This weekend, HBO premiered the movie Paterno, a fictional representation of the two weeks covering the span of time between Joe Paterno’s 409th career game and his lung cancer diagnosis.
I watched the movie, curious to see how Barry Levinson would portray the events, and how Al Pacino and a litany of really great actors would put the whole thing together.
The movie had a Shakespearean quality to it, trying to make an interesting case study of Joe Paterno and an examination of two fateful weeks. Like many movies, it took actual events, and the writers formed a narrative around it – much like Shakespeare’s Julius Caesar wasn’t based on the actual conversations between Marcus Brutus and Cassius.
Predictably, in their response to the movie, the Paterno family chose to attack the movie’s credibility.
“The HBO movie regarding Joe Paterno is a fictionalized portrayal of the tragic events surrounding Jerry Sandusky’s crimes. Numerous scenes, events and dialogue bear no resemblance to what actually transpired,” Scott Paterno thundered in a public statement just prior to the movie’s release on Saturday.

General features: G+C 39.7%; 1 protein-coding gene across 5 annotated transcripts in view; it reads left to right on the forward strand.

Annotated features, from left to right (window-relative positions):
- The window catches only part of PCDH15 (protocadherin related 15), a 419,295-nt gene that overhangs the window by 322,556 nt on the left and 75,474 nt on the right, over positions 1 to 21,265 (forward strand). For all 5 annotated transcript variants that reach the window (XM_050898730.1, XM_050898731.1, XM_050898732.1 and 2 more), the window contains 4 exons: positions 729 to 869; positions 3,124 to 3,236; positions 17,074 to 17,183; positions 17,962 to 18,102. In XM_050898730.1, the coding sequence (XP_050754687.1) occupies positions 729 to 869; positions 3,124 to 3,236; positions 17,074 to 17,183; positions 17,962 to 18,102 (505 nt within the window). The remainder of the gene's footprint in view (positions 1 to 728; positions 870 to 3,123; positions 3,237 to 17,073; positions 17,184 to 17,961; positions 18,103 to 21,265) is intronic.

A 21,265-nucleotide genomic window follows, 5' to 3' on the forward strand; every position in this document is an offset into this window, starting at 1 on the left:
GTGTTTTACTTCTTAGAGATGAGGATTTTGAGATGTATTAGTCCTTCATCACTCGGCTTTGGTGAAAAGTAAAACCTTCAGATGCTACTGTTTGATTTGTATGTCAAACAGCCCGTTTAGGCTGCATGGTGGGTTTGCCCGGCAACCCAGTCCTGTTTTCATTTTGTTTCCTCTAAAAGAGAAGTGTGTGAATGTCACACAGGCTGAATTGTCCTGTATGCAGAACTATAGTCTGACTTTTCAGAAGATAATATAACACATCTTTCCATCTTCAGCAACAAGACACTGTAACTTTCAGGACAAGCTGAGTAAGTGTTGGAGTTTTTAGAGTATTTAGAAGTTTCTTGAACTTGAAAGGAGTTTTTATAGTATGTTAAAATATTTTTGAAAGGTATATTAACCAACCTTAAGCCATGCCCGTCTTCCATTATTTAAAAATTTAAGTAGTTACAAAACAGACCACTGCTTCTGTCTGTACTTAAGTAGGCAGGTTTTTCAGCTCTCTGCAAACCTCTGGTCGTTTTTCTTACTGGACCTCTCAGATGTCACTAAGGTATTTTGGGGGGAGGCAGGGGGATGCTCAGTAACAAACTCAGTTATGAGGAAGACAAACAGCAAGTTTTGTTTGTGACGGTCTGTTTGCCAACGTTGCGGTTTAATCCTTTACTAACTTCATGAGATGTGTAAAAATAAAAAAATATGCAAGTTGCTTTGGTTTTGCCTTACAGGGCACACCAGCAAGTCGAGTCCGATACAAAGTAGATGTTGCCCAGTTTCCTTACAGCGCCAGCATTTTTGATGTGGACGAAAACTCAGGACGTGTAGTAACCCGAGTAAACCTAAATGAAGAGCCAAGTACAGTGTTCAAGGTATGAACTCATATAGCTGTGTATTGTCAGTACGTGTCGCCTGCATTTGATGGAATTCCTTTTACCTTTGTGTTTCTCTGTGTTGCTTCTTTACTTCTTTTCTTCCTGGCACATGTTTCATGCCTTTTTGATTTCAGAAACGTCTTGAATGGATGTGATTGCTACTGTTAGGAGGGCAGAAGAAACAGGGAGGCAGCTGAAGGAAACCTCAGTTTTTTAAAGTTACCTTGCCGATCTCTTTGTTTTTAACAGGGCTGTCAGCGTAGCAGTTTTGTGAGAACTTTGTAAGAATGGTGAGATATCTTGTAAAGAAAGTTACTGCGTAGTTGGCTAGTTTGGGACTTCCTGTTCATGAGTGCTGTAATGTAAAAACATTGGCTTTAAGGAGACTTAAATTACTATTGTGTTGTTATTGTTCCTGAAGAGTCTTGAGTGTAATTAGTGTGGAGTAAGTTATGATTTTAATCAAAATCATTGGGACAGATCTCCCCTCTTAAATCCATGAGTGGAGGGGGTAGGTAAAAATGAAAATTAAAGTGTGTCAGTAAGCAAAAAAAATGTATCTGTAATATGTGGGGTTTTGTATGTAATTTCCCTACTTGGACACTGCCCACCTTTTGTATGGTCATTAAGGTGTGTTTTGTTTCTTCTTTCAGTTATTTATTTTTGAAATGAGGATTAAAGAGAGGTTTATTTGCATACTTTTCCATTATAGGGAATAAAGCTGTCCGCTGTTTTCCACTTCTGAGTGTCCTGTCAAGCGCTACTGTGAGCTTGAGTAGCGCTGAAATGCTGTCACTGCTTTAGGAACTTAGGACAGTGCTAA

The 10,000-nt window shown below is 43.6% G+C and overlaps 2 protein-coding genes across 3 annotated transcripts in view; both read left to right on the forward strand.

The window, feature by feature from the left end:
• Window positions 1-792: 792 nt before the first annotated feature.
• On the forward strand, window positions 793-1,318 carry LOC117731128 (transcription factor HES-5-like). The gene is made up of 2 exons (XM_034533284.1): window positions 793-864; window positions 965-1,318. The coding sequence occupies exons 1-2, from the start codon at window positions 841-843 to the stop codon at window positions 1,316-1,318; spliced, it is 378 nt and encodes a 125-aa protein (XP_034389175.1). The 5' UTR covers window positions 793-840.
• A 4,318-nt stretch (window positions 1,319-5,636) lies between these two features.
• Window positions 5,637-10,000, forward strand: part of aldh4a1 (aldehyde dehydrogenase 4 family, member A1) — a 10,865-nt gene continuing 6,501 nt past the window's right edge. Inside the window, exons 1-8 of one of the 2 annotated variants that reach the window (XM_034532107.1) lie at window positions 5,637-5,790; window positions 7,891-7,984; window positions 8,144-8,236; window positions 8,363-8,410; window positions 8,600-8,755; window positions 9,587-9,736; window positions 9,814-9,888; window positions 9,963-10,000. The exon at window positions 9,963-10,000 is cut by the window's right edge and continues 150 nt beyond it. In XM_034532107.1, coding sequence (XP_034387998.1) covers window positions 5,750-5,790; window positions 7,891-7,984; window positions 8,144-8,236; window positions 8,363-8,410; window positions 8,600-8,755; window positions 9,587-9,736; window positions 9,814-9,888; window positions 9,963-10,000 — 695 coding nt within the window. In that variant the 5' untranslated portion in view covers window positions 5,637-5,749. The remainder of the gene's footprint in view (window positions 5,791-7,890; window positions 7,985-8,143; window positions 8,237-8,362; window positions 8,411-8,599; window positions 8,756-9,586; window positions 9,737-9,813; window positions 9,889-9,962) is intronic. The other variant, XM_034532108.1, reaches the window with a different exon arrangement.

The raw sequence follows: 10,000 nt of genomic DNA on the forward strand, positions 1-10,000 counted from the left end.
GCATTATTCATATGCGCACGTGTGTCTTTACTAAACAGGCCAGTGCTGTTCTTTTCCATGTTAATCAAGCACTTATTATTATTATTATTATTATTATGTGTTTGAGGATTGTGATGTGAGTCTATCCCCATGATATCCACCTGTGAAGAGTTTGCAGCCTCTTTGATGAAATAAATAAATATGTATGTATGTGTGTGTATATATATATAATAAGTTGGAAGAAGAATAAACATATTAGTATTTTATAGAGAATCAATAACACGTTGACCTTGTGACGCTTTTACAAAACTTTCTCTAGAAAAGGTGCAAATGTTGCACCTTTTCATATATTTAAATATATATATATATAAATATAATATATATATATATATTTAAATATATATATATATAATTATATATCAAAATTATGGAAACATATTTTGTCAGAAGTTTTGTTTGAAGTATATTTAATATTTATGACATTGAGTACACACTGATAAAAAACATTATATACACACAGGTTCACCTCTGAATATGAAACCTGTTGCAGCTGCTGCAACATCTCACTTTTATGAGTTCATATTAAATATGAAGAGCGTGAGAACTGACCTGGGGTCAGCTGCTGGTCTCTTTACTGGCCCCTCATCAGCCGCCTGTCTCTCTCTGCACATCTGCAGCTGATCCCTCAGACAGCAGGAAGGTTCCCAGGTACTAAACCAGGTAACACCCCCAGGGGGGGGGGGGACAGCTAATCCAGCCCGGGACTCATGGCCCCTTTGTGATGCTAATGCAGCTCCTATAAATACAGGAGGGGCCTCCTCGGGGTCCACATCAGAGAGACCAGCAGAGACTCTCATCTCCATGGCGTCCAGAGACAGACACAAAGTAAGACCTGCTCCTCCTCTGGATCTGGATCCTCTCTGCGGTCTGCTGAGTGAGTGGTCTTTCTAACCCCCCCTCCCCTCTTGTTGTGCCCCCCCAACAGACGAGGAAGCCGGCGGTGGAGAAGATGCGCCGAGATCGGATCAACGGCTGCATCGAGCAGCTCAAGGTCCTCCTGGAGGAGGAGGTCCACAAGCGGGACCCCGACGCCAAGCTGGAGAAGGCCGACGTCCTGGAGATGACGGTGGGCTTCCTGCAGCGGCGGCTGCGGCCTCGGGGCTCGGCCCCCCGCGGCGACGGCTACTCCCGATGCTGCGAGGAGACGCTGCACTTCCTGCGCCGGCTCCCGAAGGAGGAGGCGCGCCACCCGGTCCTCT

For good measure, the family also pushed their own commissioned report on the scandal – a weak, broad characterization of the profile of child molesters. The report, which has been floated before, is another attempt to try to convince people to believe that Jerry Sandusky simply fooled everybody, which conveniently absolves everyone from blame – especially Joe Paterno.
Their attacks on the credibility of the movie are reprehensible and are yet another attempt by Paterno apologists to try to deny that anything was wrong with their father or the institutional structure at Penn State when their father was head coach there.
In effect, they are trying to replace the fictional portrayal of Paterno in the movie with their own fictional representation of Joe.
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